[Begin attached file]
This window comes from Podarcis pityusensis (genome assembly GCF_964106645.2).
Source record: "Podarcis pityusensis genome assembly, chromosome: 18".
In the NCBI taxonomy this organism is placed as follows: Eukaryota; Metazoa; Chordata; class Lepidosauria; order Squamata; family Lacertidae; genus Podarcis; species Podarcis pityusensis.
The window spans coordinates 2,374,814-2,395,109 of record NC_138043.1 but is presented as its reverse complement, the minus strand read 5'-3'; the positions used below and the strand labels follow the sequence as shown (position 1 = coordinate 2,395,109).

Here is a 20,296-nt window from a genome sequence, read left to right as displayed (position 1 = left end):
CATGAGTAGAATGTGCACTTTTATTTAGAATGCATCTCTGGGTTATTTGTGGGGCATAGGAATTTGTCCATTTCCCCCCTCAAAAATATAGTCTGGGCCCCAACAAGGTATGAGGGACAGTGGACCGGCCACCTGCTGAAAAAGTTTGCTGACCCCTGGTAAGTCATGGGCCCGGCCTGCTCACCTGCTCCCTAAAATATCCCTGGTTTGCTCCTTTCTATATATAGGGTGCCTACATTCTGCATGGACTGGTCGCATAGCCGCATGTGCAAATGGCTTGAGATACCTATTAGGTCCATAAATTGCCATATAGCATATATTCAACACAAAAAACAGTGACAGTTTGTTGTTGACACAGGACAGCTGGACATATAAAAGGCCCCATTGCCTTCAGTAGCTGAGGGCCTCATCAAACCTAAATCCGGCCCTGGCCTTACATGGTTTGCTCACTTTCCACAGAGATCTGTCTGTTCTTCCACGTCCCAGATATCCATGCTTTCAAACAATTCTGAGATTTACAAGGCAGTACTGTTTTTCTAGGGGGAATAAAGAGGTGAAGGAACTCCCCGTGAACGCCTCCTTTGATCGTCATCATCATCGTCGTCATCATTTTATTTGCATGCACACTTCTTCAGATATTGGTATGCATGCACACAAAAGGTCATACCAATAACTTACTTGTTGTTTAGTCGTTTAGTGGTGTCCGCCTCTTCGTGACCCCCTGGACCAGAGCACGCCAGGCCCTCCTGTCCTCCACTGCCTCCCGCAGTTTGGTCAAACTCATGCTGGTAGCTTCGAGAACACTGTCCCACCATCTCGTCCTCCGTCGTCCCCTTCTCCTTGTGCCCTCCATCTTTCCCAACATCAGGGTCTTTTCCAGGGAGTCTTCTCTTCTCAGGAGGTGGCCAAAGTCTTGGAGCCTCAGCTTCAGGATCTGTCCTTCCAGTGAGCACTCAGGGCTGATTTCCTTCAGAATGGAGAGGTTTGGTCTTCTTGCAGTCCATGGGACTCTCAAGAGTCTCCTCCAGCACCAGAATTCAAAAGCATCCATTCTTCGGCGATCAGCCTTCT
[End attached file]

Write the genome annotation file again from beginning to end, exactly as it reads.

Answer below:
This window comes from Podarcis pityusensis (genome assembly GCF_964106645.2).
Source record: "Podarcis pityusensis genome assembly, chromosome: 18".
In the NCBI taxonomy this organism is placed as follows: Eukaryota; Metazoa; Chordata; class Lepidosauria; order Squamata; family Lacertidae; genus Podarcis; species Podarcis pityusensis.
The window spans coordinates 2,374,814-2,395,109 of record NC_138043.1 but is presented as its reverse complement, the minus strand read 5'-3'; the positions used below and the strand labels follow the sequence as shown (position 1 = coordinate 2,395,109).

Here is a 20,296-nt window from a genome sequence, read left to right as displayed (position 1 = left end):
CATGAGTAGAATGTGCACTTTTATTTAGAATGCATCTCTGGGTTATTTGTGGGGCATAGGAATTTGTCCATTTCCCCCCTCAAAAATATAGTCTGGGCCCCAACAAGGTATGAGGGACAGTGGACCGGCCACCTGCTGAAAAAGTTTGCTGACCCCTGGTAAGTCATGGGCCCGGCCTGCTCACCTGCTCCCTAAAATATCCCTGGTTTGCTCCTTTCTATATATAGGGTGCCTACATTCTGCATGGACTGGTCGCATAGCCGCATGTGCAAATGGCTTGAGATACCTATTAGGTCCATAAATTGCCATATAGCATATATTCAACACAAAAAACAGTGACAGTTTGTTGTTGACACAGGACAGCTGGACATATAAAAGGCCCCATTGCCTTCAGTAGCTGAGGGCCTCATCAAACCTAAATCCGGCCCTGGCCTTACATGGTTTGCTCACTTTCCACAGAGATCTGTCTGTTCTTCCACGTCCCAGATATCCATGCTTTCAAACAATTCTGAGATTTACAAGGCAGTACTGTTTTTCTAGGGGGAATAAAGAGGTGAAGGAACTCCCCGTGAACGCCTCCTTTGATCGTCATCATCATCGTCGTCATCATTTTATTTGCATGCACACTTCTTCAGATATTGGTATGCATGCACACAAAAGGTCATACCAATAACTTACTTGTTGTTTAGTCGTTTAGTGGTGTCCGCCTCTTCGTGACCCCCTGGACCAGAGCACGCCAGGCCCTCCTGTCCTCCACTGCCTCCCGCAGTTTGGTCAAACTCATGCTGGTAGCTTCGAGAACACTGTCCCACCATCTCGTCCTCCGTCGTCCCCTTCTCCTTGTGCCCTCCATCTTTCCCAACATCAGGGTCTTTTCCAGGGAGTCTTCTCTTCTCAGGAGGTGGCCAAAGTCTTGGAGCCTCAGCTTCAGGATCTGTCCTTCCAGTGAGCACTCAGGGCTGATTTCCTTCAGAATGGAGAGGTTTGGTCTTCTTGCAGTCCATGGGACTCTCAAGAGTCTCCTCCAGCACCAGAATTCAAAAGCATCCATTCTTCGGCGATCAGCCTTCT